Frequently asked questions
What is Certificate Authority Service?
Certificate Authority Service is a highly available, scalable Google Cloud service that enables customers to simplify, automate, and customize the deployment, management, and security of private certificate authorities (CAs) while staying in control of their private keys.
What are the common use cases for Certificate Authority Service?
Given below are some common use cases for CA Service.
- Workload identities: Leverage APIs to get certificates for applications or use certificates in applications, containers, systems, and other resources.
- Enterprise scenarios: Use certificates for VPN, BeyondCorp Enterprise, signing documents, WiFi access, email, smartcard, and more.
- Centralized certificate issuance and management: Configure Anthos Service Mesh to use CA Service.
- IoT and mobile device identity: Issue TLS certificates as identity for endpoints.
- CI/CD channel, Binary Authorization, Istio, and Kubernetes.
Which compliance standards does CA Service support?
For information, see Security and Compliance.
Which locations can we create CA Service resources in?
CA Service resources can be created in one of many locations. For the complete list of locations, see Locations.
Does CA Service support a global PKI under a single root?
Yes, provided the root CA lives in a single region. However, you can create multiple issuing CAs in different regions that chain up to the same root.
Are labels supported for CAs?
Yes, you can associate labels to CA pools and CAs during create and update operations.
For information on updating labels on a CA pool, see Updating labels on a CA pool.
For information on updating labels on a CA, see Updating labels on a CA.
Is it possible to use Cloud Monitoring to track certificate creation and CA expiration? Is it possible to generate Pub/Sub events for them?
Yes, you can monitor all of these events. CA Service does not natively support Pub/Sub but you can configure it using Cloud Monitoring. For more information, see Using Cloud Monitoring with CA Service.
How long are unactivated CAs retained?
Subordinate CAs are created in the
AWAITING_USER_ACTIVATION state, and they are set to the
STAGED state after activation. If a subordinate CA is still in the
AWAITING_USER_ACTIVATION state 30 days after it has been created, it is deleted.
For information about the various states a CA is in through its lifecycle, see Certificate authority states.
What access controls does CA Service support for certificate issuance?
CA Service supports setting IAM policies on a CA pool to control who can issue certificates. A CA admin can attach an issuance policy to a CA pool. This issuance policy defines restrictions on the type of certificates that the CAs in a CA pool can issue. These restrictions include placing limits on domain name, extensions, and certificate validity period, among other things.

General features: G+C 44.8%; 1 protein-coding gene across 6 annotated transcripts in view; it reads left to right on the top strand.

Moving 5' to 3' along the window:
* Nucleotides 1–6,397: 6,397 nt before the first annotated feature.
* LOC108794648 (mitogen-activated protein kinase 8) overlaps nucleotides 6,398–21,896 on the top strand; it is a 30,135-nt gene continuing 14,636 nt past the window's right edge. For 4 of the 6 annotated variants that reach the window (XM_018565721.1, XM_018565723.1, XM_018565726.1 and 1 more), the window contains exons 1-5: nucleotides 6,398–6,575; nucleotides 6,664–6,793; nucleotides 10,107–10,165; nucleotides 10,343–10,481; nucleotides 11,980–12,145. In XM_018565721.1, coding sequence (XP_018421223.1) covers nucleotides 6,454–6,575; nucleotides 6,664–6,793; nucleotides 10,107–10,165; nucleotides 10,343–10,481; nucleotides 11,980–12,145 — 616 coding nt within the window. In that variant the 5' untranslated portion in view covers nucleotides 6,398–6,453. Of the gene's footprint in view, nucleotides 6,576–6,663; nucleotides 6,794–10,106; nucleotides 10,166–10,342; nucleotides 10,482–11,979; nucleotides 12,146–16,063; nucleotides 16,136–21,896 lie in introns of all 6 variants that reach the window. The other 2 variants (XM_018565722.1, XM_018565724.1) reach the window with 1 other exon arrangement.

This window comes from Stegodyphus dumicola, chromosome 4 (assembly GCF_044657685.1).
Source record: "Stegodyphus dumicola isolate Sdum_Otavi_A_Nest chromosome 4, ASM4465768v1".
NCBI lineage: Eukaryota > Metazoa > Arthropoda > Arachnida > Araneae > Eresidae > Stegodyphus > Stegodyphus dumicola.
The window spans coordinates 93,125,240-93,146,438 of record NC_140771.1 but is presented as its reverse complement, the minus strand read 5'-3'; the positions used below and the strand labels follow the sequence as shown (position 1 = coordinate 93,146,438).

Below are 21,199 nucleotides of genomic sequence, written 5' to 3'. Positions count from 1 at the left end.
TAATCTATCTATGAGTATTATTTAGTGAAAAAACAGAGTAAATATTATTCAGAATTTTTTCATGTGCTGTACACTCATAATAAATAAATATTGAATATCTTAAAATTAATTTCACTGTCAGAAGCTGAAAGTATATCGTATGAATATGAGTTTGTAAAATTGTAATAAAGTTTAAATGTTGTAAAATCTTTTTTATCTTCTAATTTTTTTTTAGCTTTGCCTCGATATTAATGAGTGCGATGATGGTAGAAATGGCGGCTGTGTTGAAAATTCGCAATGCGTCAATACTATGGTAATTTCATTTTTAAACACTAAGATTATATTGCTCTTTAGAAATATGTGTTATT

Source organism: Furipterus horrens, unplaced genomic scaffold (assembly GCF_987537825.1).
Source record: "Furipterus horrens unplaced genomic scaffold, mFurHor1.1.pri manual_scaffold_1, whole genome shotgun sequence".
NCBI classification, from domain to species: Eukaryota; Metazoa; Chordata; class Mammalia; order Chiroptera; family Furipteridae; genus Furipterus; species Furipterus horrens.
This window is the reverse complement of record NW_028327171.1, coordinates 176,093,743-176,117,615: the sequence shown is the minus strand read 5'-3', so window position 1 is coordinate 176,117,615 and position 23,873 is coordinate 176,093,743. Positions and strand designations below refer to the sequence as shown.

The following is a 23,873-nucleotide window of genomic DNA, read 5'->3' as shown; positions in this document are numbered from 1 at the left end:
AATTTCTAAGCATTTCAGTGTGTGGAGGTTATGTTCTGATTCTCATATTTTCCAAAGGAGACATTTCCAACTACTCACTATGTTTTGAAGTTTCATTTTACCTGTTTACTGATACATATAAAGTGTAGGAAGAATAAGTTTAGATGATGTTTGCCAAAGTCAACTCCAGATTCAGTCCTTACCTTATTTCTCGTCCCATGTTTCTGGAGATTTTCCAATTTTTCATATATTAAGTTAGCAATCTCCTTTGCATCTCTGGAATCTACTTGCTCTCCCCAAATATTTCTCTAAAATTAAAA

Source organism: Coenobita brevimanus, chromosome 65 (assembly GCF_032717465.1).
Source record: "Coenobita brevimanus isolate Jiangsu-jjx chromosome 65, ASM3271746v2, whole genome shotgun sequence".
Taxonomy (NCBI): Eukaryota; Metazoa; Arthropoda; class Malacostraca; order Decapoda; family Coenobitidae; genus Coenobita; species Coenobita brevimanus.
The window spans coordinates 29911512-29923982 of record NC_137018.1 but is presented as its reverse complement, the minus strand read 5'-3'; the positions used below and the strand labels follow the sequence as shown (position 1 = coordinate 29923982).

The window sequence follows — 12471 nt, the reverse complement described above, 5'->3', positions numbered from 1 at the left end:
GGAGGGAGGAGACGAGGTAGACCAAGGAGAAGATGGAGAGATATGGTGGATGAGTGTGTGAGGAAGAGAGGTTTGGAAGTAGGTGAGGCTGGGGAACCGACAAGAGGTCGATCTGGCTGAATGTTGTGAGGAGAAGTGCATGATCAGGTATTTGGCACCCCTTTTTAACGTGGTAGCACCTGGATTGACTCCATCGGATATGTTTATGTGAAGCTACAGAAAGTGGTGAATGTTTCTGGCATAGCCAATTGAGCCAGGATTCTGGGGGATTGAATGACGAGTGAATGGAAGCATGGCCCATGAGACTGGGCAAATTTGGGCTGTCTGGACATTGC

For more information on how to configure an issuance policy on a CA pool, see Using an issuance policy.
For information on how to configure the necessary IAM policies for creating and managing CA Service resources, see Configuring IAM policies.
Does CA Service support multi-region Cloud KMS keys?
No, CA Service does not support multi-region Cloud KMS keys.
Will CA Service ever throttle my requests? What is the target QPS for CA Service?
Yes, there exists a throttling mechanism for CA Service. For more information, see Quotas and limits.
Does CA Service support VPC Service Controls?
Yes, CA Service supports VPC Service Controls. For more information, see Supported products and limitations > Certificate Authority Service and Security and Compliance.
How are PEM encoded public keys supposed to be used with REST APIs?
PEM encoded public keys can only be used with REST APIs after they have been Base64 encoded.
Can preview stage APIs still be used after CA Service announces general availability (GA)?
Yes, preview APIs can still be used for a short period after CA Service announces GA. This period is only intended for customers to smoothly transition to using the latest APIs and will be short-lived with limited support. We recommend that customers migrate to using the GA APIs as soon as they are available.
How can resources created during the preview period be accessed after CA Service announces general availability (GA)?
You cannot view or manage resources created during the preview period using the Google Cloud console.
To manage resources created during preview, use the preview APIs or the preview
The preview APIs are accessible through the
gcloud commands are accessible through
gcloud privateca beta. For more information about
gcloud privateca beta commands, see gcloud privateca beta.
Can a subordinate CA be created with the same subject and key as another CA in its chain?
No, a subordinate CA cannot have the same subject and key as the root CA, or any other CA in its chain. RFC 4158 recommends that subject names and public key pairs are not repeated in paths.
Are customer-managed Cloud KMS keys the same as CMEK?
No, the customer-managed Cloud KMS keys supported in CA Service aren't the same as customer-managed encryption keys (CMEK) that are managed using Cloud KMS. In CA Service, you can create your own customer-managed Cloud KMS keys (also known as BYO-key), for CAs in the Enterprise tier. These keys are used as the CA's signing key unlike encryption keys like CMEK that are used to encrypt data at rest within supported Google Cloud services. CA Service doesn't support CMEK.
Can resource names be reused after the resource is deleted?
No, resource names such as the names of CA pools, CAs, and certificate templates can't be reused in a new resource after the original resource
is deleted. For example, if you create a CA pool called
projects/Charlie/locations/Location-1/caPools/my-pool, and then delete the CA
pool, you can't create another CA pool called
my-pool in the project
Charlie and location